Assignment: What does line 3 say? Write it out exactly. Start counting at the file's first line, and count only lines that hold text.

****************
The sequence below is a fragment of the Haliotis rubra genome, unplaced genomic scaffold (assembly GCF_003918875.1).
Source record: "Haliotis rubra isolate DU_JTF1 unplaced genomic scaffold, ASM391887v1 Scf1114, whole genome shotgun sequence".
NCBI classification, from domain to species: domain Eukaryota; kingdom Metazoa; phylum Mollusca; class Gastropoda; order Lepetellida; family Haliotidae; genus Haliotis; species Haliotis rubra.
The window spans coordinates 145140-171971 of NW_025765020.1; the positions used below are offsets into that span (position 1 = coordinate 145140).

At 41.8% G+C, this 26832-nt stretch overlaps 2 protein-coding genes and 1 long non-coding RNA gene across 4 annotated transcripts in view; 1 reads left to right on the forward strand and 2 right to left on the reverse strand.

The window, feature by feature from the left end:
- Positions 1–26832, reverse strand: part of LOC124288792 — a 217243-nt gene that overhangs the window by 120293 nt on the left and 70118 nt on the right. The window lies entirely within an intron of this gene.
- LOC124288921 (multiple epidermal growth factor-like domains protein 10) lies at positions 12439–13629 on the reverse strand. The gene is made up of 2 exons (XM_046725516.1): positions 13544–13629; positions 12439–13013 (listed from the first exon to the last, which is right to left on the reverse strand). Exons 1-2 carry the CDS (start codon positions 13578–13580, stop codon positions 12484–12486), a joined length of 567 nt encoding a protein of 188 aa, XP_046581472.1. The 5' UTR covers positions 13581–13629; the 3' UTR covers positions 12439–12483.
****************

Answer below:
NCBI classification, from domain to species: domain Eukaryota; kingdom Metazoa; phylum Mollusca; class Gastropoda; order Lepetellida; family Haliotidae; genus Haliotis; species Haliotis rubra.